"A brilliant evening spent watching the amazing adaptation of this Victor Hugo classic. How only 5 people with a handful of props recreated this story with its roller coaster of emotions was pure magic. We wait in anticipation for the next Myriad miracle." Derek & Pat Mills, Worcester
"A thoroughly enjoyable adaptation of a well known tragic tale. The cast played their parts with great passion, wit, charm and adaptability. I was absorbed in the drama right to the end. Real escapism. Fantastic." Marigold Peters, Thame
Within the vast Gothic Cathedral of Notre-Dame de Paris lives Quasimodo the hunchbacked bell-ringer. Ridiculed and reviled by all for his physical appearance, he is shown compassion only by the gypsy Esmeralda, a compassion that he repays with absolute devotion.
Victor Hugo’s classic retelling of Beauty and the Beast follows the faithful, unlikely hero’s attempts to save Esmeralda from the black-hearted and lecherous Archdeacon Claude Frollo, his own adopted father.
Our original adaptation of Hugo’s magnificent, passionate novel premiered in London in Summer 2010 and then toured during Autumn to Essex, Hertfordshire, Oxfordshire, Worcestershire, Surrey and Sussex.
Lighting Design: Ben Cowen
""The greatest happiness of life is the conviction that we are loved - loved for ourselves, or rather, loved in spite of ourselves."
"Brilliant adaptation of "Hunchback!" We saw the performance 3 times! Each time the cast had you sitting on the edge of your seat wanting more! Absolutely fantastic! We traveled across the "pond" from the states to watch their fantastic performances! Money well spent! Bravo to the cast!" Sharon Gorecki, Wisconsin
"I was at the play at Alfriston W M Hall last night and I thought your production was absolutely brilliant. Using that small space so well, making five players look like twenty, and involving us all in the drama and emotions. I shall be looking out for further productions to recommend to my friends." J Hurwood, Alfriston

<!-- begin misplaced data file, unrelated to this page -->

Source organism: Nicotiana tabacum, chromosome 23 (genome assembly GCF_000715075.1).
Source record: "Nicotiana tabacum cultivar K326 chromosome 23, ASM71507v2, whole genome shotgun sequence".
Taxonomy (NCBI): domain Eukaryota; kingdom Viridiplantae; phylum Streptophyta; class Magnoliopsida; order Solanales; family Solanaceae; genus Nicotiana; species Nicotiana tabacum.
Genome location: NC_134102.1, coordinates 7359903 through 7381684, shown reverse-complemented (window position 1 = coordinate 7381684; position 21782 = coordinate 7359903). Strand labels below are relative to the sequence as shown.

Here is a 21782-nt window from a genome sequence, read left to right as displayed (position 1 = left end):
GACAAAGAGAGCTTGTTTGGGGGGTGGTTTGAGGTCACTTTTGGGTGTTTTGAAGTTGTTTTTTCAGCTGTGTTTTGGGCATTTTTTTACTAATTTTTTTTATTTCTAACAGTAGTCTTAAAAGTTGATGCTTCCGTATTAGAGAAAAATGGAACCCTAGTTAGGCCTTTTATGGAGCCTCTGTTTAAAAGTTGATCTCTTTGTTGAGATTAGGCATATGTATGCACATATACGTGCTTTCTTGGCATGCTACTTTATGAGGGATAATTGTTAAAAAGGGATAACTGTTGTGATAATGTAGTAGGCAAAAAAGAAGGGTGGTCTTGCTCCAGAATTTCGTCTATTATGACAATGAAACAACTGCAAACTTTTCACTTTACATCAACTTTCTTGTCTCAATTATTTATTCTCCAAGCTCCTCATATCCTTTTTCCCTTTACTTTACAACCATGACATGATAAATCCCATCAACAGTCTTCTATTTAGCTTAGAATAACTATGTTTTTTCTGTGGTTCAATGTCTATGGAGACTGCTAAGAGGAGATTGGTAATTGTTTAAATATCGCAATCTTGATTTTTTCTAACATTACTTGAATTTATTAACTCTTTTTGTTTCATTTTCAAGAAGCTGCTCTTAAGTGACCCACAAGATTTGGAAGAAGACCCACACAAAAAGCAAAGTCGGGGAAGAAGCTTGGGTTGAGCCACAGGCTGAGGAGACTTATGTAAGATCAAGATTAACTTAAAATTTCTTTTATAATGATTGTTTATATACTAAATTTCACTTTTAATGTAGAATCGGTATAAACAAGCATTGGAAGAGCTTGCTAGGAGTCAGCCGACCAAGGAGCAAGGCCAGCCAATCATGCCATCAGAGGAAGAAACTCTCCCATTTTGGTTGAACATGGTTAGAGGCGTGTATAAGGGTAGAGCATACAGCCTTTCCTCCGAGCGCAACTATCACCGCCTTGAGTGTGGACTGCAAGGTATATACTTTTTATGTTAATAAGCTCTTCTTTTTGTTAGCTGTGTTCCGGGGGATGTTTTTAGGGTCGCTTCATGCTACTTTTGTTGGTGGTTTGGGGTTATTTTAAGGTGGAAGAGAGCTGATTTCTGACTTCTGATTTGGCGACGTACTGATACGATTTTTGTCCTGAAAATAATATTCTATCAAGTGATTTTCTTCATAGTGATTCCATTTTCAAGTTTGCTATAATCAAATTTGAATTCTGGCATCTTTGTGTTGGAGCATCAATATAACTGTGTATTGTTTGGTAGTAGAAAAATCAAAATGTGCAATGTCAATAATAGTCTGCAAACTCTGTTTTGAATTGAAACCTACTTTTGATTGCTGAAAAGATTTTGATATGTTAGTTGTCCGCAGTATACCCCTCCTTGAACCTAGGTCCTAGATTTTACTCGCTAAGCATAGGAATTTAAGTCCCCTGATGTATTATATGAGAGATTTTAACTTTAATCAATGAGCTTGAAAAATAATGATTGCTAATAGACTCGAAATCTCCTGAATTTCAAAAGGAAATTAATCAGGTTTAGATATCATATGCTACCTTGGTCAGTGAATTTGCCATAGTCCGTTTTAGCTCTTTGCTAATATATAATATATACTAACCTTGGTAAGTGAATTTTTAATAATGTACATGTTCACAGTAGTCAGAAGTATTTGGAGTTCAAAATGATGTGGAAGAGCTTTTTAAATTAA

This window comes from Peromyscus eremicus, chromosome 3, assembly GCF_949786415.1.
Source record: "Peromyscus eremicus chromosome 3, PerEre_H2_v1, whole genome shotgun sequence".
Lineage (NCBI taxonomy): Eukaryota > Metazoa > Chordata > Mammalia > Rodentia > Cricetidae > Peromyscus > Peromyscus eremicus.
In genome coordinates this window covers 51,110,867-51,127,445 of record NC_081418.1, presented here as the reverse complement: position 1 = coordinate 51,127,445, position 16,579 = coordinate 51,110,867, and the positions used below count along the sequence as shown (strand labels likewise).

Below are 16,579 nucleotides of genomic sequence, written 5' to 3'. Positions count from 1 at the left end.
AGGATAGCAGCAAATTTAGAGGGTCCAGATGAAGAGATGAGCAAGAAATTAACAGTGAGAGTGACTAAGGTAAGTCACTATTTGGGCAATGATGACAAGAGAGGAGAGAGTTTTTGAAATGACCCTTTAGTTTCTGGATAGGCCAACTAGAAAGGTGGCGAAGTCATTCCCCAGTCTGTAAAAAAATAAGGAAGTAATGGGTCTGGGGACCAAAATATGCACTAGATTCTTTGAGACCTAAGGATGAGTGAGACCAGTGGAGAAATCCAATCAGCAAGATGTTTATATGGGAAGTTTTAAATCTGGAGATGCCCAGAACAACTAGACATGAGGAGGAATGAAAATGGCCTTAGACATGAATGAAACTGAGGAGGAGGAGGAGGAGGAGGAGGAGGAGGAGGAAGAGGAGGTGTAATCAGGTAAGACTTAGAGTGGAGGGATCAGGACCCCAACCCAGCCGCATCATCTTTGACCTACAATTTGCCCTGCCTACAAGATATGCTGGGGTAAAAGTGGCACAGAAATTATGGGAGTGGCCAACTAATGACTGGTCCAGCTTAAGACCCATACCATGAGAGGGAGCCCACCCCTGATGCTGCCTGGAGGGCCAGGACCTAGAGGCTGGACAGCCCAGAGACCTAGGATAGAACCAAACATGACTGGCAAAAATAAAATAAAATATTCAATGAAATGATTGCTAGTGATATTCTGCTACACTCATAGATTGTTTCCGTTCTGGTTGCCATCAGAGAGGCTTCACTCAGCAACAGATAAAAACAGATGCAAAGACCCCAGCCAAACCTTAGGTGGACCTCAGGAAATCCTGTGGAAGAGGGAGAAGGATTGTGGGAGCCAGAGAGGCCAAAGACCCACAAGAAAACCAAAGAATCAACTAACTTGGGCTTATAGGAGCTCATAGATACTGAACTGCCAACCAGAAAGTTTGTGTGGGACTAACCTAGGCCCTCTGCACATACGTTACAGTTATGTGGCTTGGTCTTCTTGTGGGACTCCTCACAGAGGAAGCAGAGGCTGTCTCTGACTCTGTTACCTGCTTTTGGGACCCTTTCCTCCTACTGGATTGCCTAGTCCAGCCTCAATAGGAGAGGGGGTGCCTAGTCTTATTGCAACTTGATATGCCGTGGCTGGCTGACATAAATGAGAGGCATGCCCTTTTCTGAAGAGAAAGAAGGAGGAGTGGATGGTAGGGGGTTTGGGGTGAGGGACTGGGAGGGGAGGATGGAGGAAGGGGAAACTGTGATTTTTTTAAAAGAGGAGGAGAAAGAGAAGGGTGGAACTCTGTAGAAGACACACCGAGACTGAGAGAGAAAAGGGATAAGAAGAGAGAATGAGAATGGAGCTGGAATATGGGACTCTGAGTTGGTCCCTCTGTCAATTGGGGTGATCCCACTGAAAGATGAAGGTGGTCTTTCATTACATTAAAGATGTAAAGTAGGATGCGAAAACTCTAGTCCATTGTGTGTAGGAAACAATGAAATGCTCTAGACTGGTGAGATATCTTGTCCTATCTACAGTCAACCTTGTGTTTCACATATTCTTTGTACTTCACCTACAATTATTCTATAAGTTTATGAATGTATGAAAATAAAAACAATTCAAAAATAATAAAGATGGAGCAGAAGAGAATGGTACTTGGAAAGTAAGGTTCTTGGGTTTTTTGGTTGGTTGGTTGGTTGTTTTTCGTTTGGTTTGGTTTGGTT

"We all thoroughly enjoyed the play, it was wonderful and we thought that the acting was superb." Mrs P Bowe, Chelmsford
"A great performance by the whole cast with an unusual twist in the tale. You sit so close to the actors that you feel part of the play, which makes it even more absorbing. James Kingdon's portrayal of Dom Claude de Frollo is as evil as Anna O'Connor's portrayal of Esmeralda is sexy! This production contains all the essentials for great entertainment, intrigue, humour, action and seduction." Colin Cutler, Braintree
"Lively, moving and thought provoking - brilliant performance. Superb acting by all 5 characters." Julie Cadman, London
"A full house greeted Myriad’s second consecutive night at Ingatestone Hall, as they staged their adaptation of Victor Hugo’s ever-popular ‘The Hunchback of Notre Dame’.
The five performers, who convincingly played multiple roles, each exuded qualities that enhanced the piece. James Kingdon’s unsmiling interpretation of Dom Claude de Frollo lent a threatening air to his scenes, while Jonathon Marx’s naïve, endearing Gringoire commanded a patronising sympathy for his efforts at ‘poetising’. Meanwhile, Fergus Rees’ portrayal of caddish anti-hero Phoebus de Chateaupeurs, dressed head to toe in red, possessed the arrogant confidence that is de rigueur for such a character. Anna O’Connor’s portrayal rightly had all the male characters falling at her feet. She was every inch the flowing, feminine Bohemian we expected; a fine embodiment of such a key role. But best of all was Daren-Luc Kelly’s humble Quasimodo, who elicited sympathy without overdoing the humility. He challenged us to reassess our views on the importance we, as a society, place on looks. Completely unfamiliar with the story, I relied on their skills as performers to keep me in the picture. And I am pleased to say, they didn’t disappoint. I was immediately familiar with the narrative, anticipating the twists and turns that make it such a popular tale. Not only was the story entertainingly told, but the rapid flits from drama to humour kept the audience engaged."
Nicholas Hart, The Essex Chronicle